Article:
The way I see it, our scattered sources do offer the possibility that pelvic movements (not really dance) were part of a labor practice in which sympathetic motion was used to encourage the laboring woman.  They do not really support the idea that this practice was widespread, let alone universal; if anything, they point to North Africa and possibly the Berber culture as the home of this sort of labor practice.

There is nothing in our sources to indicate that “birth dance” rituals were ever common or widespread in the Middle East.  The only way to get there from here – “there” being the view of widespread or universal belly dance-birth rituals, and “here” being the state of our evidence – is to take a ride on the train of our culture’s self-serving narratives: the ones that allow us to recreate the past (or other cultures, and especially the past of other cultures) as our own playground of the spirit, in which we construct worlds and histories amenable to ourselves.


Middle Eastern Perspectives

People vary within a culture, and one source of variance, especially when you have a complex and multi-cultural society, is the interpretation people put on their own cultural products.  In the Middle East, there are people of widely different political systems, material cultures, means of production, religious habits, languages, and levels and varieties of education.  Even about the most important issues, multicultural societies have widely varying opinions.

The majority opinion in the modern Middle East seems to be that belly dance is not related to childbirth.  But there are evidently people of Middle Eastern descent who believe that it is, in one way or another.  Something about it – the movement, or the intensity, or the maternal love some dancers emanate – may make them think so. 

There are also evidently Middle Eastern people who believe that the connection of belly dance with childbirth lies in the distant past.  For example, ____ told Morocco that “QUOTE”  This is not evidence that it did.  The average Middle Eastern person is not qualified to state what happened in the distant past any more than I am able to describe the birth customs of my Celtic ancestors a thousand years ago.  Middle Eastern people, like modern Americans, use the unknowable past for their own purposes, and respond to feelings of the primal by putting them in the past.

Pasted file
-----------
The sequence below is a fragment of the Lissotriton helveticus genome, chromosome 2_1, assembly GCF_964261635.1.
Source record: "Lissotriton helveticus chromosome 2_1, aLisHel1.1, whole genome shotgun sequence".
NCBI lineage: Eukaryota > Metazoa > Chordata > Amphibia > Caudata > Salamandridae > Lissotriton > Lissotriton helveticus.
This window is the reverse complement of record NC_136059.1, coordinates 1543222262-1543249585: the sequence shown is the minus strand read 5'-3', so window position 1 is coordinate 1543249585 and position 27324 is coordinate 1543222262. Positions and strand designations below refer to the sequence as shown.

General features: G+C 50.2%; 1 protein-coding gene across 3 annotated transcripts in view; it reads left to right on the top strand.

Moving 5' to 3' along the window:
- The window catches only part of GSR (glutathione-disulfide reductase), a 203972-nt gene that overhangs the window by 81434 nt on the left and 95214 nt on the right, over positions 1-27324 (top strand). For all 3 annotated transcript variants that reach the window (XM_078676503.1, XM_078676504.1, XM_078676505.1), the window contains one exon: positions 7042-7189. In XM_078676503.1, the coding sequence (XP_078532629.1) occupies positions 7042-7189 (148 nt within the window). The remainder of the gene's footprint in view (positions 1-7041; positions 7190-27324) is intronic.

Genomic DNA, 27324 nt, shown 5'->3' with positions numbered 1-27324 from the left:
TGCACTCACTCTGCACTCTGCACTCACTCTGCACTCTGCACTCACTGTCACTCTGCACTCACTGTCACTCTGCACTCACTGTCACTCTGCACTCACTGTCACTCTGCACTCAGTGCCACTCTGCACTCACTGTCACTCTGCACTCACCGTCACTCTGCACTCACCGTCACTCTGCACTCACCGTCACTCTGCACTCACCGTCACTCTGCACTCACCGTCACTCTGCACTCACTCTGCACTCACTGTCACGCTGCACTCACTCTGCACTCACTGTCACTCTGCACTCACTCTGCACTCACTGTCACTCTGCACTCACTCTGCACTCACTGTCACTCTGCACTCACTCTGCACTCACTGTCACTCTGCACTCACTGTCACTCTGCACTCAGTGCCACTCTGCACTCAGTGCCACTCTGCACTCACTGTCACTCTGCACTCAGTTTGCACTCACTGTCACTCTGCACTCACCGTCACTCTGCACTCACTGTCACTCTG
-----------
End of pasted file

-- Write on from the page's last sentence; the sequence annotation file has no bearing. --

It is possible that some people, perhaps those who love dance and think deeply about it, may seek meaning for it in the symbolic realm of motherhood.  They may locate these meanings in a vision of past practices, because that is an open space for it in their minds.  There may be places where (or at least people for whom) there is a tacit understanding that belly dance relates (at least in part) to childbirth, just as there is evidently a majority view that they are very different things.  We should not expect uniformity of perspective from the Middle East.  But when we hear so many people say that belly dance and childbirth are not related, we should also honor that and revise our own opinions to incorporate this thread of the realities of the dance. 

If we insist on telling our story at the expense of theirs, we should also contemplate what necessities of our own bring us to this point.


A Dance of Birth and Motherhood